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Preliminary Findings from the Third National Family Health Survey

A report on the findings on selected aspects of health from the NFHS 2005-06 in the five states of Chhattisgarh, Gujarat, Maharashtra, Orissa and Punjab.

Preliminary Findings fromthe Third National FamilyHealth Survey

A report on the findings on selected aspects of health from the NFHS 2005-06 in the five states of Chhattisgarh, Gujarat,

Maharashtra, Orissa and Punjab.


tate fact sheets for Chhattisgarh, Gujarat, Maharashtra, Orissa, and Punjab, from the 2005-06 National Family Health Survey (NFHS-3) show that some health and family welfare indicators have improved markedly in the past seven years, while nutritional deficiencies remain a major challenge.

NFHS-3 is the third in a series of national surveys; earlier NFHS surveys were carried out in 1992-93 (NFHS-1) and 1998-99 (NFHS-2). All three surveys were conducted under the stewardship of the ministry of health and family welfare, government of India, with the International Institute for Population Sciences, Mumbai, serving as the nodal agency and a number of international and national agencies providing funds and technical help. In NFHS-3, 18 research organisations conducted interviews with more than 2,30,000 women (15-49 years) and men (15-54 years) throughout India. NFHS-3 also tested more than 1,00,000 women and men for HIV and more than 2,00,000 adults and young children for anaemia. Fieldwork for NFHS-3 was conducted from December 2005 to August 2006.

The following is a summary of key findings from the five states.

Fertility and Family Planning

Overall, during the past 13 years, since NFHS-1, there has been continuous fertility decline among the five states. The states of Punjab and Maharashtra have reached the replacement level of fertility, i e, around two children per woman. Women in Chhattisgarh, Gujarat, and Orissa are expected to have an average of about 2.5 children at current fertility rates. The urban areas of all the five states have reached below replacement level fertility. There is a difference of one child between the fertility of women with no education and those with 10 or more years of schooling.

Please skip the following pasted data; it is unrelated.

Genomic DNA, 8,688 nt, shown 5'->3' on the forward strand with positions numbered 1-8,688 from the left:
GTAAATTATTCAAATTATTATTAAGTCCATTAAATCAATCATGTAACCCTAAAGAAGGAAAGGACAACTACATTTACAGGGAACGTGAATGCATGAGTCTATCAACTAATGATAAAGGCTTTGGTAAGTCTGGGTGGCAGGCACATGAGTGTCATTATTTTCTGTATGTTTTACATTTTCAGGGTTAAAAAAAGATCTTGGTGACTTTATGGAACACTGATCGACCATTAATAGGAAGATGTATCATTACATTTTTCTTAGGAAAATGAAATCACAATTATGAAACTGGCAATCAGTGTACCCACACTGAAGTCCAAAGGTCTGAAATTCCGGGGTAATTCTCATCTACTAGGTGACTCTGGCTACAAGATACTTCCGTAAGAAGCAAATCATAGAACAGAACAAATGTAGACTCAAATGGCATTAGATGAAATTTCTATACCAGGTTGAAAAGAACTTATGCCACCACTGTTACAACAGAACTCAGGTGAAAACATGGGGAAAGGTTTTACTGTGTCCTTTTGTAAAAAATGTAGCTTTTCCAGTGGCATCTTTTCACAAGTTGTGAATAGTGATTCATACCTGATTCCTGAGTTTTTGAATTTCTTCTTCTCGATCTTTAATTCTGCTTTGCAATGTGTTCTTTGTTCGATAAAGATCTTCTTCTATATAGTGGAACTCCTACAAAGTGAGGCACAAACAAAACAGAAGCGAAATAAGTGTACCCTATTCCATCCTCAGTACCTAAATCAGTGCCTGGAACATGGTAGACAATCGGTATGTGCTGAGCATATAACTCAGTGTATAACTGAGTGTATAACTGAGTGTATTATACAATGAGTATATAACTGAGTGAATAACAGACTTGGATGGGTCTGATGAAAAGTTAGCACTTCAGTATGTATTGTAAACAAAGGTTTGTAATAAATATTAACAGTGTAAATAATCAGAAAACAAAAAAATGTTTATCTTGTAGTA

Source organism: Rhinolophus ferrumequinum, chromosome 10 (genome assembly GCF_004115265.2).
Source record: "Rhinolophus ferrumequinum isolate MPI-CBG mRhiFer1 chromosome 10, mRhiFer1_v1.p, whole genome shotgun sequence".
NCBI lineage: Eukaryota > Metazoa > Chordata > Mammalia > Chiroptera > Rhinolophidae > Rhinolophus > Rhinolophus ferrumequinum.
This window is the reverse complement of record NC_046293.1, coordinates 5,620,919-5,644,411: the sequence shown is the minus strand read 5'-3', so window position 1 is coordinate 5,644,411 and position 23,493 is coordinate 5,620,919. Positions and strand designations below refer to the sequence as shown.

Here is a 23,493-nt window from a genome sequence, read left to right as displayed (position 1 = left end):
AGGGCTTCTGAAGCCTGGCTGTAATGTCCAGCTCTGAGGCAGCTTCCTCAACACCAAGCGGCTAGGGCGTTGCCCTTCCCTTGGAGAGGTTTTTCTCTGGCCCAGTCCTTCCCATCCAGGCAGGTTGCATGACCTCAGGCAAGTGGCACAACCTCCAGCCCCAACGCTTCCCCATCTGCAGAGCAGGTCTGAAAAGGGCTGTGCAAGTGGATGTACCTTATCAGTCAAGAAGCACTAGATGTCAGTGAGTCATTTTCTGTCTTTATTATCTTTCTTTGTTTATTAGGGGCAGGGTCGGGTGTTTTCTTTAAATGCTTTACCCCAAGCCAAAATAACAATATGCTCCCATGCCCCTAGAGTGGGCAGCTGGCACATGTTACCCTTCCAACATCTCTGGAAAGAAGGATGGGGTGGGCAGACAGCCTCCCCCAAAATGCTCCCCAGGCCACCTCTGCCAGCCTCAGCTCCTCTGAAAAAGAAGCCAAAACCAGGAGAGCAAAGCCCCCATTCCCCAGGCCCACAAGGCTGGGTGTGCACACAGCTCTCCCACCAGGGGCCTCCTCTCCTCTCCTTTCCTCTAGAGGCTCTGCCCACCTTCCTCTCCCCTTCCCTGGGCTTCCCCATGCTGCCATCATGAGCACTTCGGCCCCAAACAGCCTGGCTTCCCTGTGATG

Consistent with decline in fertility, the use of contraceptive methods, particularly modern methods and that too of spacing methods is rising. The contraceptive prevalence rate shows that about twothirds of women in Gujarat, Maharashtra, and Punjab are currently using some method of contraception, compared with half of women in Orissa and Chhattisgarh.

Also contributing to decreasing fertility is a rise in the average age at marriage and the resulting increase in the average age at the time of the first birth. Since 199899, the median age of women at the time of their first birth has increased by about one year in Chhattisgarh and Maharashtra, increased by about half a year in Orissa and Gujarat, and remained about the same in Punjab. The median age at first birth ranges from 18.8 years in Chhattisgarh to

21.4 years in Punjab.

The fertility decline and increasing contraceptive use are the result of an increasing desire among women to limit their family size. At least three-quarters of women who currently have two children do not want any more children. Son preference remains a barrier to more rapid decline in fertility. Only about half of women with two daughters and no sons want to stop childbearing, as against 90 per cent with two sons and no daughter want to stop childbearing. However, from NFHS-1 to NFHS-3 there is a continuous increase in the proportion of women, with two daughters and no son, do not want to have any more children.

Maternal Health

According to NFHS-3, antenatal care (ANC) is almost universal in all five states, i e, almost all pregnant women have at least one contact with health personnel. However, just one contact is not sufficient for effective health monitoring of pregnancy. The maternal and child health programme recommends minimum three antenatal visits during pregnancy period. In these five states 55-75 per cent of women received antenatal care at least three times during their pregnancies. There are also large urban-rural and educationwise differences in women receiving three ANC visits. Institutional births have been steadily increasing over time in all states except Chhattisgarh, where there has been only a slight increase in the last seven years. Only one out of every six children is born in medical institutions in Chhattisgarh, compared with two out of every three births in Maharashtra. Though among these five states, the proportion of institutional deliveries is the highest in Maharashtra, still onethird of the births are delivered at home. After delivery, it is recommended that

Economic and Political Weekly October 21, 2006

Protecting the Equity of Darjeeling Tea

As champagne cannot be manufactured in any place other than the Champagne District of France (even though the grapes used are the same kind) but has to be referred to as sparkling wine, in the same manner only tea grown and produced in the defined area of the Darjeeling District in State of West Bengal, India, can be called DARJEELING tea. Any tea grown in any other region from the same sort of tea plants cannot be called Darjeeling tea.